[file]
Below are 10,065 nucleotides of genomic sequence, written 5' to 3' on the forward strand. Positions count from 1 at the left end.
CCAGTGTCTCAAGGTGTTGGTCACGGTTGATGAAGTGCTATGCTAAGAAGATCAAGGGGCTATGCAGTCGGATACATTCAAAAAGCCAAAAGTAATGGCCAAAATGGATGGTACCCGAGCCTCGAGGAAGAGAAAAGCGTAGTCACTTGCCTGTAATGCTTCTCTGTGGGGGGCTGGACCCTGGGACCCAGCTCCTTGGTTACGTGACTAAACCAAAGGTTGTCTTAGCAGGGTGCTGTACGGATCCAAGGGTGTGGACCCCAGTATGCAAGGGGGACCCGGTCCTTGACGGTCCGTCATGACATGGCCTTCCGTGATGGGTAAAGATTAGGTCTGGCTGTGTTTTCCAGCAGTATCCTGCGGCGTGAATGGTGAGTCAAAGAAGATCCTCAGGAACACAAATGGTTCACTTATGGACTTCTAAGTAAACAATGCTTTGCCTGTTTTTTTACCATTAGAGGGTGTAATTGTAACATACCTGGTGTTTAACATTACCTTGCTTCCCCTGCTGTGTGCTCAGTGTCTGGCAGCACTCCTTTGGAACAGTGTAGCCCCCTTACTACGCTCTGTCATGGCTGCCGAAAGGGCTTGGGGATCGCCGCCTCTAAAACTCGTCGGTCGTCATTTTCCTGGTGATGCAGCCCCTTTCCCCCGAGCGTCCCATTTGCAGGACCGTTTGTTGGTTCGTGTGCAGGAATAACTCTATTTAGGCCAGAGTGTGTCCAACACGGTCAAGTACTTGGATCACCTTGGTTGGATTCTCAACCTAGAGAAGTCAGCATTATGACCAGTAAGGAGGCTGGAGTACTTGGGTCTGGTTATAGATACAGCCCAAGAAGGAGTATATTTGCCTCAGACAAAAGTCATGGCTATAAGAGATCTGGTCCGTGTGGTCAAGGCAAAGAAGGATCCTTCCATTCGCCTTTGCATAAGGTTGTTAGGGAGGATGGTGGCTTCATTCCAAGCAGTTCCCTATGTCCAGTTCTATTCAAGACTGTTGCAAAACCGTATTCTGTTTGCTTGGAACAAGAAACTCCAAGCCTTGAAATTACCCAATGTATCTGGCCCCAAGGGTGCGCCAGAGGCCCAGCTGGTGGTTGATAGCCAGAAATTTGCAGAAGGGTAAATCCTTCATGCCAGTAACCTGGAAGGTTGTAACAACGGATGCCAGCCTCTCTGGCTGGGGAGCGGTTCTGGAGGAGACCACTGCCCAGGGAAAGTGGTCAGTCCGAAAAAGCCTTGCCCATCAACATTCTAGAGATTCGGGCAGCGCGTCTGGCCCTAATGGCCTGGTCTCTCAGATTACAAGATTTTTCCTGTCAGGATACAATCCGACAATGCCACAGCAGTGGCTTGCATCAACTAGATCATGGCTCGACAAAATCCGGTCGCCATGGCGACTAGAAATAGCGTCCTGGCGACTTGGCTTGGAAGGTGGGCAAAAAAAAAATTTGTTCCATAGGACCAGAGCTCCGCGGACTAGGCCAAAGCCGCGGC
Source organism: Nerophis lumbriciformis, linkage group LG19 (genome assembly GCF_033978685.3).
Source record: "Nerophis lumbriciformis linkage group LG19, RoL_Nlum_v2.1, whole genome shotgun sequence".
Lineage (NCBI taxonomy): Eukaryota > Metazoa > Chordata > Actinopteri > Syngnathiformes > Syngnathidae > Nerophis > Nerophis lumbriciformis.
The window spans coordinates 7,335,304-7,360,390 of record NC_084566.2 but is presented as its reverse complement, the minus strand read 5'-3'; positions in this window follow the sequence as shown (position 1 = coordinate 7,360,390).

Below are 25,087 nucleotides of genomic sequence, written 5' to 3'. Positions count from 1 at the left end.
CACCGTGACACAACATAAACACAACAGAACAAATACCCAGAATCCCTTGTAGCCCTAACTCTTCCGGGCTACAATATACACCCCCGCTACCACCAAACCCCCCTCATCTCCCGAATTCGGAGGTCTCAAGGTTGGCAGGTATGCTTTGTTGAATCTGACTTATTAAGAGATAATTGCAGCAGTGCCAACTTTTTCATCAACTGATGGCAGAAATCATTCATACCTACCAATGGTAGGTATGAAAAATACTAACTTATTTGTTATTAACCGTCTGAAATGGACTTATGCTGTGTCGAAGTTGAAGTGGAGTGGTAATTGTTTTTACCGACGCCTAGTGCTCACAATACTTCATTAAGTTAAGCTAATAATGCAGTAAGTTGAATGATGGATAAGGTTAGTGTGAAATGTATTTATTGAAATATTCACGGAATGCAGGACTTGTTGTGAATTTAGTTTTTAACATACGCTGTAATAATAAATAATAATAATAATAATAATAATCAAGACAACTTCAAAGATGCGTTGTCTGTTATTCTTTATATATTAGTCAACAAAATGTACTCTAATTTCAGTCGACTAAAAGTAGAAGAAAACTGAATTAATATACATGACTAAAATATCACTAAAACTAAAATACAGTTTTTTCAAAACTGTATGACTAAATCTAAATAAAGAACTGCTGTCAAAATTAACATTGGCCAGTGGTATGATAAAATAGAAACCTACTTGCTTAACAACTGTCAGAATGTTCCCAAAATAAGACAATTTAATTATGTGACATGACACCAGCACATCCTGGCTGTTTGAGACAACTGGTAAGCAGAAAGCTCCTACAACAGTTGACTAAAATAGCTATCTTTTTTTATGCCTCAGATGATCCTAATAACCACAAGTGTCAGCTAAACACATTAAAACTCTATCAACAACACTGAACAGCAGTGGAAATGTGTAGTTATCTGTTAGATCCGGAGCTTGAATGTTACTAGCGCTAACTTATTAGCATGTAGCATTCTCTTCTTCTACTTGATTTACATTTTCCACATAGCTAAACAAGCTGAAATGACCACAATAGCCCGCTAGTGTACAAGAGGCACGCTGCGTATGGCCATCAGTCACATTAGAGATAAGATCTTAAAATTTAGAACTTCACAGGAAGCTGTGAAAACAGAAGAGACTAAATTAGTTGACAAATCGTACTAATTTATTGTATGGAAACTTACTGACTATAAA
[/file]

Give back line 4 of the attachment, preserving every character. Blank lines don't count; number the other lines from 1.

Source record: "Nerophis lumbriciformis linkage group LG19, RoL_Nlum_v2.1, whole genome shotgun sequence".